This article was published in The Tab on 10 May 2016.
To anyone who knows me, it may come as a surprise that there was once a time when I actually worked hard.
Like, really hard. And by way of further obfuscation, I want to be absolutely clear that I love every single one of my supervisors past and present, and if any of them want to drop me an email with some tips on, you know, not failing my finals, that’s absolutely fine.
In my younger and more vulnerable years I used to toil dedicatedly for each and every supervision, and each and every essay. This was, quite obviously, before I realised how much of a waste of time they are. I used to toil over it all endlessly, poring through every book in the library, only to have a my work thrown back with no meaningful guidance as to how to make it better, just some blithe scribbles that I’d “completely missed the point”, or similar.
Character-building stuff, admittedly, but not a very useful education technique. See, there are two sides to getting better at a thing. First is knowing in what particular ways you are bad at that thing, and second is knowing how to methodically go about getting better at that thing.
Cambridge supervisors have a habit of telling you neither.
Supervisions are basically a game of who can come up with the most coherent off-the-cuff nonsense for an hour. I’ve performed (yes, that is the right word) far better in supervisions where I have skim-read the blurb on the back of the book on the walk up the stairs than in supervisions in my early days, when I would spent day upon day locked up in the library reading tome after tome on the various critical interpretations of x poem, having read over and annotated aforementioned poem umpteen times.
I’ve had some amazing supervisors, and I’ve had some straight-up bonkers supervisors.
One threw heavy volumes of Latin history at us, jabbering excitedly (in Latin) about whatever was in them. Another whipped out his phone to show us his 192 photos of different kinds of lichen.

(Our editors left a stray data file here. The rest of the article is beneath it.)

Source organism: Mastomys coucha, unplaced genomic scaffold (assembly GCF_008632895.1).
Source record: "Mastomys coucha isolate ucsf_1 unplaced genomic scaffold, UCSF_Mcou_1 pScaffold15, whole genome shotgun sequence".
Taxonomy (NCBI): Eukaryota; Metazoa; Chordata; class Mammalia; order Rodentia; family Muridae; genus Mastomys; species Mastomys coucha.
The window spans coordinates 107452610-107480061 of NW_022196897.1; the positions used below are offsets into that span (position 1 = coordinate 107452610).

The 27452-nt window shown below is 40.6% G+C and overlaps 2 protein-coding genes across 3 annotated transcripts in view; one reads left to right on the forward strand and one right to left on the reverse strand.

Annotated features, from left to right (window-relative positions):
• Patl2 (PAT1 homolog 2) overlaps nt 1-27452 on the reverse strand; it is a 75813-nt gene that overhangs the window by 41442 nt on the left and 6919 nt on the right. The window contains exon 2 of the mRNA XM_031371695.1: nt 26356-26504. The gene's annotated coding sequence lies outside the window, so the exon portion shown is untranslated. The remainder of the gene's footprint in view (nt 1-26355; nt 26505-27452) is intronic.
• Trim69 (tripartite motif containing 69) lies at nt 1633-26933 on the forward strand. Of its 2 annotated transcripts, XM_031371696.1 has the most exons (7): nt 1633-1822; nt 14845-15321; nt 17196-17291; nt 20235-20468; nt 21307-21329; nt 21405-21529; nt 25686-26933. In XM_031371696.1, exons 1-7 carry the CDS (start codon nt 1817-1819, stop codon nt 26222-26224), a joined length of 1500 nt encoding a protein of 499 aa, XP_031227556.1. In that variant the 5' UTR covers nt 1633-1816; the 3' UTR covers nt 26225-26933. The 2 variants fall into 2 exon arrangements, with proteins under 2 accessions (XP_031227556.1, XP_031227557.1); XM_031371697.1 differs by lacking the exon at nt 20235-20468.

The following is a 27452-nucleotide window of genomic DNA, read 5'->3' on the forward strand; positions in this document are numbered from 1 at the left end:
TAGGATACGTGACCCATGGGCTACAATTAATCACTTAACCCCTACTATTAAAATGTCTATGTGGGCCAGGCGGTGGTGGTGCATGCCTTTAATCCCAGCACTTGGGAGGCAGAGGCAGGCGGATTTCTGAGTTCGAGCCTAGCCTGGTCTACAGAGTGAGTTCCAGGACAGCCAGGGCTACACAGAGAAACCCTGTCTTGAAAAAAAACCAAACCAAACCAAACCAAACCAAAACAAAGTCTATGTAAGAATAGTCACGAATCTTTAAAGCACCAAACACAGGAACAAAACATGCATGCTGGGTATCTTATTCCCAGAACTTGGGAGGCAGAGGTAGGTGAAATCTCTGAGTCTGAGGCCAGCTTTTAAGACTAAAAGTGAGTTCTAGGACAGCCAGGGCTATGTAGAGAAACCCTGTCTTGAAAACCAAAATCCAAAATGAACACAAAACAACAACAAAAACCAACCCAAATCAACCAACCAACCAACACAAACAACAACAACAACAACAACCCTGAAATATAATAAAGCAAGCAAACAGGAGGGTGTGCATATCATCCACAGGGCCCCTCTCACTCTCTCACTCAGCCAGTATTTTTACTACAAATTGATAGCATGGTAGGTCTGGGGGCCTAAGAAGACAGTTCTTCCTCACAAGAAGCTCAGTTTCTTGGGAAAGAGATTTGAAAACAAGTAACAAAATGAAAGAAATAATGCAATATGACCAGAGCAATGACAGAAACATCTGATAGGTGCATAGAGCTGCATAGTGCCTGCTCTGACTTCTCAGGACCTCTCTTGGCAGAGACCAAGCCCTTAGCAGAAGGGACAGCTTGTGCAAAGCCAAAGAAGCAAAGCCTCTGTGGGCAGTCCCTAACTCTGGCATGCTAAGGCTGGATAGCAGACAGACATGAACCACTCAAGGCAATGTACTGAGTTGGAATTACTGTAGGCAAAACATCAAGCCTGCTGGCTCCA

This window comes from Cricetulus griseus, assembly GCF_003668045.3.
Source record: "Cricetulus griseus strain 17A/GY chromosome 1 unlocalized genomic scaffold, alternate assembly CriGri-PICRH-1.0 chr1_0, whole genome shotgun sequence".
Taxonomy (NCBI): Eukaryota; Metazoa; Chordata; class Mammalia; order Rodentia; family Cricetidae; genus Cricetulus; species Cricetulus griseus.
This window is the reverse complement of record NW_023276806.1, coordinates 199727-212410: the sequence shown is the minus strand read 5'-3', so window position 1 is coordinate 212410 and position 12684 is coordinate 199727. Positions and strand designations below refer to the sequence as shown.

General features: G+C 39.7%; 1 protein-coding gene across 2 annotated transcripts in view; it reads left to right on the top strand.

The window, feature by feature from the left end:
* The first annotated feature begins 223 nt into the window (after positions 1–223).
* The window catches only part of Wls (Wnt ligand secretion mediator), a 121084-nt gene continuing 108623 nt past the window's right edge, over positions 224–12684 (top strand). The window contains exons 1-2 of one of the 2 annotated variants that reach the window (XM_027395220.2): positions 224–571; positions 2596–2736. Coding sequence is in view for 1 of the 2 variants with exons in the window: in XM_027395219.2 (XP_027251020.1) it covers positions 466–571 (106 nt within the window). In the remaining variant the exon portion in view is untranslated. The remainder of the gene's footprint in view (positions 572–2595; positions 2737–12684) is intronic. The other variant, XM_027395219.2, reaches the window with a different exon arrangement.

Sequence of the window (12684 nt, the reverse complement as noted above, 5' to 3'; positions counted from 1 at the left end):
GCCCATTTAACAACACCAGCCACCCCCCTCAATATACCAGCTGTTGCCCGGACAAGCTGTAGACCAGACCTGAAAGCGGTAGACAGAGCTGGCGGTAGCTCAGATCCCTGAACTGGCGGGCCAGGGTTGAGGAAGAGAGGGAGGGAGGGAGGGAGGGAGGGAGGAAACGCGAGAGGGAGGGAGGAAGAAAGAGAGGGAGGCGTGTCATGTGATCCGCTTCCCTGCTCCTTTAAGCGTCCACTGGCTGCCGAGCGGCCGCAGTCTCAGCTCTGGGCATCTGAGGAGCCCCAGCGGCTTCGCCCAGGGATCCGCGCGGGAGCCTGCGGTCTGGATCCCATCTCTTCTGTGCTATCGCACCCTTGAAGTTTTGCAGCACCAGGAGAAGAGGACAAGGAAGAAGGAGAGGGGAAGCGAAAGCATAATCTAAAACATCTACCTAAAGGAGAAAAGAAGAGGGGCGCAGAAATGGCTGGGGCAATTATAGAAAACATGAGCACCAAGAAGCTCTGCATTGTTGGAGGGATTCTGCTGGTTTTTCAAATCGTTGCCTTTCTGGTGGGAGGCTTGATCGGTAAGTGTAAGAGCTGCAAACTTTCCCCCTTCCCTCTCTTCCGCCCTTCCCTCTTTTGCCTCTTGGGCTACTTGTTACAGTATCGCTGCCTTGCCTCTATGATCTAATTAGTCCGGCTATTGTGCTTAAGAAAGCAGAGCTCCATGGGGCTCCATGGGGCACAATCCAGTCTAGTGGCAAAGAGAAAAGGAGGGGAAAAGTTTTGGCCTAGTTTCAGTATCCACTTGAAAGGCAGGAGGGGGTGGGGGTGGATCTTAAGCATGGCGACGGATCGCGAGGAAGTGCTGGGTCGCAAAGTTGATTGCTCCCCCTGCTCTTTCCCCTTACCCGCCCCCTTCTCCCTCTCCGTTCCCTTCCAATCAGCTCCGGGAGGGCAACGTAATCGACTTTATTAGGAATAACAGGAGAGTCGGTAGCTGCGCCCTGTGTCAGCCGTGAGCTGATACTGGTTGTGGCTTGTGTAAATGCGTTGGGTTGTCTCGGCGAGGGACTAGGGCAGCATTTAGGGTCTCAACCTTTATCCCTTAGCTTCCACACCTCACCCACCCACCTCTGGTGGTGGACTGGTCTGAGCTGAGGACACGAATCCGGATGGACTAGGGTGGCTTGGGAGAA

One of my first supervisors recited a metaphysical poem to my supervision partner with some great conceit about originality because he thought they’d plagiarised a critic’s work in their essay. They’d never read the critic.
Another supervisor has a habit of ‘mmmm’-ing along to everything you say, increasing in pitch, volume, and feverishness, ever teasing but never quite reaching the suggested point of intellectual orgasm.
Which would be a lovely assessment of one’s intellectual capability if it weren’t for the fact that I’d just come up with some total rubbish about how Antony & Cleopatra is all one great long extended metaphor about coitus interruptus.
This, of course, is in theory totally fine. It’s all part of the fun – the fabled “Cambridge experience” that codgy old men wrinkle their noses at with twinkling eyes when you get stuck in the wrong corner of the room at that college alumni do.
It is indeed quite the experience. I’ve got enough stupid supervision stories to keep my imagined grandchildren content for imagined hours on our imagined family holidays some decades down the line. But there’s ‘the Cambridge experience’, and then there’s a thing you spent nearly fifty grand on to shovel on a barrel of debt, supposedly voluntarily.
And yes, I know. In practice, paying off your student debt translates to about one fewer wanky flat whites from your favourite coffee shop (or roastery or whatever the kids call it) every week. But it’s about the spirit of the thing – the fact that if I, as an English student, take the cost of tuition fees and divide by all the contact time I have, it translates to about £200 an hour.
Think about it. For every supervision, I could have a weekend in Copenhagen. Like, a nice one.
Instead I have an hour with a moderately famous poet in a room so stuffy I’m getting sweat patches on my ankles, trying to make sense of a poorly-typewritten transcript of some pretentious contempo-wankery while he harps on about allegory at about 5 decibels and 2 miles a decade.
Let’s have supervisions at the weekend in Copenhagen. Then at least if you’re not learning anything from [insert name of venerable but not very useful academic here], you’re learning something about Danish culture via pastries, beer, and a smattering of Danish you picked up from trying to flirt with the barman.
Let’s send all our supervisors off to toil through a year’s worth of PGCE courses so they can actually teach and not just expect us to bask in their glorious presence and somehow mysteriously soak up intellect by virtue of mere physical proximity.
Let’s start tackling the cultural assumption that forking out 50 grand for a degree is a necessary step on the path to success and normalise people actually going out and living for a bit as a much more practically useful form of education.
And to my Cambridge supervisors – I love you, each and every one. But I hate the fact that nobody told me how the hell to extract anything useful from three years of your lichen and Latin.
And I’m not entirely convinced I wouldn’t have been better off canning the whole ‘Cambridge experience’ altogether. Perhaps May Week will clinch it.